It is 1976 and Mikey, eight-years-old and street-wise beyond his years, is looking forward to a summer of freedom, roaming the creeks and the mud-flats of Canvey Island. But violent emotions are rumbling beneath the surface, about to destroy all that he thought he knew.
When Mikey’s neighbours, the Freemans, win a great deal of money, the old couple become the targets of a criminal act that leaves Peggy Freeman dead and her husband, Bert thirsting for revenge. Believing that young Mikey’s family is responsible, Bert devises a highly unusual but devastatingly effective form of reprisal. But where does the guilt really lie, and will there be punishment or redemption?
Told from Mikey’s viewpoint with light touches of humour, A Patient Man is a gripping crime novel peopled with believable characters who are drawn inexorably in to a story that explores the effects of greed, money and the human need for retribution.
Nine-year-old Mikey has a pretty distinctive voice, and this novel stays in your thoughts precisely because his voice is so very memorable. Mikey grows up wild, combing the vast and empty mudflats of Canvey Island, in a world before technology or games consoles kept children indoors and where their childhoods were a little more ‘free-range’ Thank you so much to Anne Cater for inviting me onto the blog tour and taking me down memory lane for some of these experiences!
Mikey’s childhood setting has a lot in common with mine – where building dens, skinning your knees and going on ‘adventure’ kept us out of doors from dawn til dusk and where our parents knew very little about the kinds of things we were up to ( which is probably for the best)
Mikey’s adventures definitely go a bit further than we ever did and although this read might alienate some readers because of its very distinct writing style, I really enjoyed finding out about Mikey’s adventures and wondering exactly where this was all going to end.
Scott’s novel is a fantastically evocative portrayal of this era and makes you remember a time where life literally did feel like it was rolling past in ‘black and white’ rather than in colour. Mikey and his circle are brought to life pitch perfectly and I felt like this novel was the equivalent of Morrissey singing ‘Every Day is like Sunday’ as we feel trapped with Mikey in his world of poverty, stagnation and a lack of escape.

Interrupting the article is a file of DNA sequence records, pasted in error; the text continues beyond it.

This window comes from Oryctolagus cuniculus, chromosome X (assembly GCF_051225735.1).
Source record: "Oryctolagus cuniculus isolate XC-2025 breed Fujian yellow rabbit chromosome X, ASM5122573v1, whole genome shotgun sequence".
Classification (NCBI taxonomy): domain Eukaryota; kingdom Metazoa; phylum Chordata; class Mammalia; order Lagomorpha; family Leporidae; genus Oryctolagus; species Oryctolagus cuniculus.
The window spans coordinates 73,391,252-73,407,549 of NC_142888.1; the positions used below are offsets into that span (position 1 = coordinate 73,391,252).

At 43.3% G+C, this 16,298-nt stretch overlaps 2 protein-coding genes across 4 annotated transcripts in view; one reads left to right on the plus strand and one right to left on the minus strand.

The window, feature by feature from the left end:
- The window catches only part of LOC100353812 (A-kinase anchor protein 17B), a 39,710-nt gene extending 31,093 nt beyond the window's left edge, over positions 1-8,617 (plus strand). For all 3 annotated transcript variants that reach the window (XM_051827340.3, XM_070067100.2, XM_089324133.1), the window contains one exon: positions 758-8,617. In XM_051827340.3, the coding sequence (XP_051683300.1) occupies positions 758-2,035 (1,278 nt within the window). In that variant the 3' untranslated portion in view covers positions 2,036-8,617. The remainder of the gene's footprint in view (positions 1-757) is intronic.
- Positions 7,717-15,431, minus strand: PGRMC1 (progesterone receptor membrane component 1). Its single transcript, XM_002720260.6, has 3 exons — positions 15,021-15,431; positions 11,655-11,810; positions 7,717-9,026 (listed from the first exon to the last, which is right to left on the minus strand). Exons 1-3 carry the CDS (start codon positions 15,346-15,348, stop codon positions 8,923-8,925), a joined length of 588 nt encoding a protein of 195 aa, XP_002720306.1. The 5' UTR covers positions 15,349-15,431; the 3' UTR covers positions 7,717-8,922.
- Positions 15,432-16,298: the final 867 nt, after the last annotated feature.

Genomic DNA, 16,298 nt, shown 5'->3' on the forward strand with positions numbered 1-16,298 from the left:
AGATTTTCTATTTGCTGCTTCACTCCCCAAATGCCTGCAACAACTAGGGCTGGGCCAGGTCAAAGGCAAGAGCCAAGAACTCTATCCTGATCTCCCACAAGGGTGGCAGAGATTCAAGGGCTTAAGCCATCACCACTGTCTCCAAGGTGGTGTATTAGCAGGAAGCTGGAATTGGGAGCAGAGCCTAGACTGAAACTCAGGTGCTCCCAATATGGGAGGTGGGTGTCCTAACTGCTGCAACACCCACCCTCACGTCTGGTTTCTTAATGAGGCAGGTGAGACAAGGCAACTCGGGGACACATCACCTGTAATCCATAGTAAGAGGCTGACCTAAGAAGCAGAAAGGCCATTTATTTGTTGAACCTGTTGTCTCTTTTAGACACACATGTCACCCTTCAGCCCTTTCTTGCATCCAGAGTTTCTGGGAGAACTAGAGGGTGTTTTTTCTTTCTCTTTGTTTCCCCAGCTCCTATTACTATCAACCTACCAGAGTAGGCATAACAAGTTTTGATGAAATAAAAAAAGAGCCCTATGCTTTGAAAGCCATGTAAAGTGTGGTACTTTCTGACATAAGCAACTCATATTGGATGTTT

The murder of a neighbour is an aspect of the novel, rather than the main event in this novel and I found this quite an intriguing approach. Mikey’s reflections on life and how he views the world around him are treated with just as much interest as the crime and this feels very true-to-life and makes you feel drawn into this adolescent world very effectively
You are not presented with any easy or neat solutions in this novel and you will definitely end the novel wondering if what happened really was in Mikey’s best interests after all. Blood, after all, is thicker than water…
This was an enjoyable read for me and I will be curious to see what Scott does next as it will be hard to create another character as believable as Mikey. This novel grew on me as I read it and I have found myself thinking about Mikey and his story a fair bit since I finished reading it. Treat yourself to a copy and meet Mikey for yourself
Writer On The Shelf
S. Lynn Scott began her adult life determined to take the theatrical world by storm. The theatrical world, it turned out, wasn’t quite so keen to embrace her as she had expected it would be, and so, nothing daunted, she successfully turned her undoubted talents to Terpsichorean entertainment in dark, exotic places.
There she learned that a jewelled bra and a very large feathered fan are no substitutes for a good book and a cheese and Branston Pickle sandwich. Her further youthful adventures are, mercifully, lost in the mists of time and she now lives with suitable decorum in Leicestershire where she writes, insists on directing others who are better at acting than she is, dreams of working for the RSC and then writes some more.
“Elizabeth, William…and Me” was her debut novel. A Patient Man is her second novel.